As we move into the future, ensuring a balance between human needs and the environment is of the utmost importance.
Understanding the practices of sustainable development will become a necessity for all professionals. Bond University’s Sustainable Development building seeks to embody world’s best sustainable processes, becoming an example for the future and a working laboratory for the eco leaders of tomorrow.
The building at a glance
- First in Australia to achieve a 6 Star Green Star – Education PILOT Certified Rating for design by the Green Building Council of Australia.
- Interactive ‘Living Laboratory’ where students and the community can learn more about the future of development.
- Energy consumption is minimised through the use of natural light and mixed mode ventilation.
- Water tanks and a grey water recycling system means less reliance on the local water supply.
- Extensive use of recycled materials, including recycled timber and loose furniture, as well as low-emission paints and environmentally friendly carpet.
Sustainable Development building awards
United Nations Association of Australia
World Environment Day Awards 2010: Szencorp Green Building Award.
Government of Queensland
Sustainable Industries Award for “Sustainability in the Built Environment”
Australian Institute of Architects (QLD)
State Award for “Sustainable Architecture” Award
Gold Coast City Council
2009 Urban Design Awards: Award of Excellence in Urban Design
Gold Coast City Council
2009 Urban Design Awards: People’s Choice Award
Gold Coast City Council
2009 Urban Design Awards: The Sue Robbins Award for Excellence in Urban Design
The Royal Institute of Chartered Surveyors
RICS Global “Award for Sustainability”
1. Bio retention basin
This vegetated device captures and naturally filters stormwater runoff through various layers of filter media for a 1 in 20 year flood event.
Plants are local, drought-tolerant, natives that don’t require fertilisers or pesticides. Trees cool the micro-climate, provide shade, eliminate wind and maximise natural light.
3. Living laboratory
The Living Laboratory showcases the sustainable design attributes through educational displays, including interactive touch screens.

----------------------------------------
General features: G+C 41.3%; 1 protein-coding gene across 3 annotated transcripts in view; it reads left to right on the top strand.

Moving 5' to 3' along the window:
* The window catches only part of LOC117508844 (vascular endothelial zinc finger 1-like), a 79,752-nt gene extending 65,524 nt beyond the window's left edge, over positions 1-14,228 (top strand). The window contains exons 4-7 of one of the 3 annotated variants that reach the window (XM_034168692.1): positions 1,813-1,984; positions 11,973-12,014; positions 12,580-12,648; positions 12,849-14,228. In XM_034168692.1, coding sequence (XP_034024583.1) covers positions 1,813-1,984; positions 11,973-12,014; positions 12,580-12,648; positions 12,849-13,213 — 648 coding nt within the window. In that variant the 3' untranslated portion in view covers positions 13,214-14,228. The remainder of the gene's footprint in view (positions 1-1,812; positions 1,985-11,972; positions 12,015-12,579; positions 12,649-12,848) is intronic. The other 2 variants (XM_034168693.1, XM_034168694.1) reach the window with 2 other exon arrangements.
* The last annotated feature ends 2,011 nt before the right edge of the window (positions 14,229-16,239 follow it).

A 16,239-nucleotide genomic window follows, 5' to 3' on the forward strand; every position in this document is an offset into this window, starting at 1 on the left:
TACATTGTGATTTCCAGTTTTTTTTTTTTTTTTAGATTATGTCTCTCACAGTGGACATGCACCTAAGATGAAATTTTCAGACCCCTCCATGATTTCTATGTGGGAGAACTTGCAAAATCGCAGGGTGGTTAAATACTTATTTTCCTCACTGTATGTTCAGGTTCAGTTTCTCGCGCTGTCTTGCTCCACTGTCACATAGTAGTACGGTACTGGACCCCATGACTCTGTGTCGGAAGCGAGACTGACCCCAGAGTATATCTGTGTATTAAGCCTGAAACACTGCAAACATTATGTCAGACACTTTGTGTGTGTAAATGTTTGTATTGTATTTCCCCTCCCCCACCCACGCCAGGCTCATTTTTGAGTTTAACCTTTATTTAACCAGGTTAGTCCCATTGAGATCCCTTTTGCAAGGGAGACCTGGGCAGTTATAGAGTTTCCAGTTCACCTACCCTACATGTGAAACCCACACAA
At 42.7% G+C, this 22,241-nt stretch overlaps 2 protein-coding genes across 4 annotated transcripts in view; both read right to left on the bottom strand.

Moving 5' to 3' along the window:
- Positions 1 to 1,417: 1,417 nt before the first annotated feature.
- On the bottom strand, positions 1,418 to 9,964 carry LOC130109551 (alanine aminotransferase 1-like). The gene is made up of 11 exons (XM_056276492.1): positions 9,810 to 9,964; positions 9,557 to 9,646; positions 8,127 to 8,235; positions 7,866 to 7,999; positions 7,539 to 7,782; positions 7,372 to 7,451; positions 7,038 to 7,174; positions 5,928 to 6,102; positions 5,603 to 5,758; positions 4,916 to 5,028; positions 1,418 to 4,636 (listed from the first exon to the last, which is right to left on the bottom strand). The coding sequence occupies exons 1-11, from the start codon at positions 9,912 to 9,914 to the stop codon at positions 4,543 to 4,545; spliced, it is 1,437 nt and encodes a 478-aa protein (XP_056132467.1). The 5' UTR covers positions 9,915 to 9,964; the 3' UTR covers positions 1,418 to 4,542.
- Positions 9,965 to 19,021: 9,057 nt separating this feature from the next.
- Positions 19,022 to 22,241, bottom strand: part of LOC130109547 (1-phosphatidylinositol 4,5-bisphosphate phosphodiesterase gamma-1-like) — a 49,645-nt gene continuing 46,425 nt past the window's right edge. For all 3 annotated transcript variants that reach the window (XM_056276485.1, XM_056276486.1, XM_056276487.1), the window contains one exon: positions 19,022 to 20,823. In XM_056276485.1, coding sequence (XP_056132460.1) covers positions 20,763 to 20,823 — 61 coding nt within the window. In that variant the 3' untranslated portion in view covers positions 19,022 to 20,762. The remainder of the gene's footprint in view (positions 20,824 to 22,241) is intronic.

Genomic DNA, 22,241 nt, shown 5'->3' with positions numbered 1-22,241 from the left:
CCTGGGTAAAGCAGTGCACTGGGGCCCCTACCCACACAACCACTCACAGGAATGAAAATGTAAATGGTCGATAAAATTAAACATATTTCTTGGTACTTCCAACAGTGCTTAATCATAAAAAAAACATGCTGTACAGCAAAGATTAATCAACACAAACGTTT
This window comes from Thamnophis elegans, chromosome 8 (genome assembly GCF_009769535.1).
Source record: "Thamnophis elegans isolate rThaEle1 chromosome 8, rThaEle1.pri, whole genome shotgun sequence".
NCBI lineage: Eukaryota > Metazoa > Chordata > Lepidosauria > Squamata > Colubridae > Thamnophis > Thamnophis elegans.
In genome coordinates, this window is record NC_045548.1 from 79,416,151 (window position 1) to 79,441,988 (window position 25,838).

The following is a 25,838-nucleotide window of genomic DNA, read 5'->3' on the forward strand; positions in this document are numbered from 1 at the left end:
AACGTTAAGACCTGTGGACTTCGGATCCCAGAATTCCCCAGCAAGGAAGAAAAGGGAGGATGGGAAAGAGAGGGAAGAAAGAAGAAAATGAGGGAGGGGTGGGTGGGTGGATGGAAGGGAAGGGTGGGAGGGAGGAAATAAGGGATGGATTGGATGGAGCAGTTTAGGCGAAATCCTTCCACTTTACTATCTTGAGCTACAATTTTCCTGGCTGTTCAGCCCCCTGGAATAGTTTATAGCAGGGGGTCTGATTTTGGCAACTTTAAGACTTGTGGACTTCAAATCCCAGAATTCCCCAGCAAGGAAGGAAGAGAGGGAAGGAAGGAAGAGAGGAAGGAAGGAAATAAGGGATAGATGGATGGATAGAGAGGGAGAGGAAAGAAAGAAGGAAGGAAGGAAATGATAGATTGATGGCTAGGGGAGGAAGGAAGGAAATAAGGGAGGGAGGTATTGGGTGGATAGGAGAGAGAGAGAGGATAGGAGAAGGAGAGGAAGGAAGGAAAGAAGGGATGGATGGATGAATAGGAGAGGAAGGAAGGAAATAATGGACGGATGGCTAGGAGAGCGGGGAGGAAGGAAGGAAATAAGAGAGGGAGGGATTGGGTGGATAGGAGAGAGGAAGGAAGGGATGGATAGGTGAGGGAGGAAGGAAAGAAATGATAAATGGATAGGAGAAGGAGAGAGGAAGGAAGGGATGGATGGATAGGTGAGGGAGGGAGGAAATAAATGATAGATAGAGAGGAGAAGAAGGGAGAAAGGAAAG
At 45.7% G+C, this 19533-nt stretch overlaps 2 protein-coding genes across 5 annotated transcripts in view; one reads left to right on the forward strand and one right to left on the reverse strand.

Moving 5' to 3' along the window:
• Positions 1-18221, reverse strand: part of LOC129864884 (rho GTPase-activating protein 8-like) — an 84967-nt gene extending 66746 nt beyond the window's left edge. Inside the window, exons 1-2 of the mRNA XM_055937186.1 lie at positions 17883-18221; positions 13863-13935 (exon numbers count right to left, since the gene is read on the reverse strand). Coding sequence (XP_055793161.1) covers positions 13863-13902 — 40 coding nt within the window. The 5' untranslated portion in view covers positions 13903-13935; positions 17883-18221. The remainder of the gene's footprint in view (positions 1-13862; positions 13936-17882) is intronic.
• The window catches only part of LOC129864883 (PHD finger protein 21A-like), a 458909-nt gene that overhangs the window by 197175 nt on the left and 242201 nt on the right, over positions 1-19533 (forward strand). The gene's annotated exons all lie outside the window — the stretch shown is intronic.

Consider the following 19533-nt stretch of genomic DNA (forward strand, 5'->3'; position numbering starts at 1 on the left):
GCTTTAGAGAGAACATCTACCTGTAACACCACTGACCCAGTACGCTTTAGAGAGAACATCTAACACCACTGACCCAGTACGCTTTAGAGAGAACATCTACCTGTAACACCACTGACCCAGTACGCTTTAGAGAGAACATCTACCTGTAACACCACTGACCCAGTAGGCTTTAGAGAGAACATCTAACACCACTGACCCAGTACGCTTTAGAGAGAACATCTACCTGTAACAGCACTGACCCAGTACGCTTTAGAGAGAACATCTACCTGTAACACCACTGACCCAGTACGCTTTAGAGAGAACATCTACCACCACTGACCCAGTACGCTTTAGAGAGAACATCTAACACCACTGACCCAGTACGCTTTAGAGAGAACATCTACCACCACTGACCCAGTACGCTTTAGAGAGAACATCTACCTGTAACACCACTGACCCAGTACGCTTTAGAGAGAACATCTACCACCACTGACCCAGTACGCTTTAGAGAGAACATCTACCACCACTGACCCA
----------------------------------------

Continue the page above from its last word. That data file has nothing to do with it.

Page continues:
4. Cyclist facilities
Bicycle racks, showers and storage lockers encourage students and staff to ride to campus, reducing vehicle emissions and promoting a healthy lifestyle.
5. Sun, glass & light
Classrooms and offices are positioned to minimise the impact of direct sun. Window glass, window shadings and the circulation spine reduce the need for air conditioning and artificial lighting by maximising natural ventilation and daylight.
6. Ecological finishes
Glazed acoustic screens minimise outdoor noise when the building is in natural ventilation mode. Acoustic partitions and mineral fibre ceiling tiles reduce interior noise. All paints, carpets, sealants and furniture are low VOC (Volatile Organic Compounds).
7. Photovoltaic cells
This rooftop solar system uses the sun’s energy to generate around 27,000 kilowatt-hours per year, which is enough to provide the energy needs for four average homes.
8. Sustainable use of materials
To reduce embodied energy and resource depletion, all reinforcement steel has a post-consumer recycled content of 60%, and all concrete contains 30% of an industrial waste product. All timber is post-consumer re-used or Forest Stewardship Council certified timber.
9. Bio-diesel generator
The Bio-diesel Generator will offset around 65 tonnes of carbon dioxide emissions every year.
10. Building management system
This computer-based control system limits energy consumption by regulating building operations such as motion-activated lighting and air conditioning.
11. Weather station
The rooftop Weather Station monitors and records climatic conditions and determines whether the building is in ‘natural ventilation mode.’
12. Lift – regenerative drive
Unlike traditional lifts, the Regenerative Drive Lift feeds excess energy back in to the building’s internal electrical utility where it can be re-used, resulting in a significant overall energy saving.
13. Waste storage
Recyclables can be easily sorted and collected by recycling contractors in the waste storage area, reducing the waste going to landfill.
14. Water efficient fixtures & fittings
Water consumption is reduced through the use of water efficient fixtures and fittings such as dual flush toilets and 4 star fittings.
15. Water management
Rainwater is collected, stored in tanks, and used to flush toilets and irrigate the landscape. Grey water from showers and basins is also treated and re-used for irrigation.
16. Wind turbine
The Wind Turbine harnesses wind energy to rotate a generator and is expected to produce around 50 kilowatt-hours per year. Although Bond University has a low wind velocity, the Wind Turbine is an effective demonstration for education purposes.